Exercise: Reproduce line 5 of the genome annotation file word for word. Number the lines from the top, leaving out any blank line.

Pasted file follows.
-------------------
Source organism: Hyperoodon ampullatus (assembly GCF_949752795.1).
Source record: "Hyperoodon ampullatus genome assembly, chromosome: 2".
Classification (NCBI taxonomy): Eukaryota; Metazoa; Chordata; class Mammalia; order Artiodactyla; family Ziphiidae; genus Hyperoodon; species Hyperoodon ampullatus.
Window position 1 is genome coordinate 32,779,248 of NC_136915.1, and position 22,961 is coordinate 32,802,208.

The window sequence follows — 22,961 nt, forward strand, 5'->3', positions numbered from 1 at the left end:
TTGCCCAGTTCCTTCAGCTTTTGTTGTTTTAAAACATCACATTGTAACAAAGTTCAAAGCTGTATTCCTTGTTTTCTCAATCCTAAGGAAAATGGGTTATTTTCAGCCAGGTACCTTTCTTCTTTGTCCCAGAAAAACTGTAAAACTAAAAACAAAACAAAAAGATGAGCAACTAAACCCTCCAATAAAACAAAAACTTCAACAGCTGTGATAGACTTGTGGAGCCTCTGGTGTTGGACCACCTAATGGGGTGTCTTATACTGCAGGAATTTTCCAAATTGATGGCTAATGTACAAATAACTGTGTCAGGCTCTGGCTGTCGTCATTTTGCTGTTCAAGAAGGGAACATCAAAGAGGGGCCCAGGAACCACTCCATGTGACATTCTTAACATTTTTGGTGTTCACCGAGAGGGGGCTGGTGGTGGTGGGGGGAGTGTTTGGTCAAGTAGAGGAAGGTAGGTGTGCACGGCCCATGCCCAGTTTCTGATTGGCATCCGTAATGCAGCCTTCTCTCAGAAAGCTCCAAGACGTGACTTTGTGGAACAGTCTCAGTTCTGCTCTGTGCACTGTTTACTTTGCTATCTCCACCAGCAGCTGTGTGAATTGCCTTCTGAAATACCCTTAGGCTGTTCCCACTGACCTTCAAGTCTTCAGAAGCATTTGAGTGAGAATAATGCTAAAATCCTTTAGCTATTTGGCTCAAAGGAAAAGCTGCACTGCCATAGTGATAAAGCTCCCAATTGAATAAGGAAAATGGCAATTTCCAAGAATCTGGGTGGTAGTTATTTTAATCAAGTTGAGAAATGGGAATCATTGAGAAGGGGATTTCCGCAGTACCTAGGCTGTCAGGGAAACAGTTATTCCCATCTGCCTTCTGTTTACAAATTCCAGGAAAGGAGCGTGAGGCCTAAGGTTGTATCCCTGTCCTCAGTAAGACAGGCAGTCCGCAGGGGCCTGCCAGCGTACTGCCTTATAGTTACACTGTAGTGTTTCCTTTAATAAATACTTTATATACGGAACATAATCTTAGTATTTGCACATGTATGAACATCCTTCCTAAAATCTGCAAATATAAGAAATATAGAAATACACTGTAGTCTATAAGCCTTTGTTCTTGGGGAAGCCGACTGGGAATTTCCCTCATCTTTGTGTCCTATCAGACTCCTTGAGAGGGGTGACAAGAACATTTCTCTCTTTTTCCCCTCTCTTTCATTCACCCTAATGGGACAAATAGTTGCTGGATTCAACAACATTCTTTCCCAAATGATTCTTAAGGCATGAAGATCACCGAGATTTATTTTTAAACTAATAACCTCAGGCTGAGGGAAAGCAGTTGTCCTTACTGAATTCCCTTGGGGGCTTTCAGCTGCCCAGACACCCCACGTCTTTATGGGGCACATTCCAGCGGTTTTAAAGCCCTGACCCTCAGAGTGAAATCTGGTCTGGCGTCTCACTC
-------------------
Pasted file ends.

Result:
The window sequence follows — 22,961 nt, forward strand, 5'->3', positions numbered from 1 at the left end: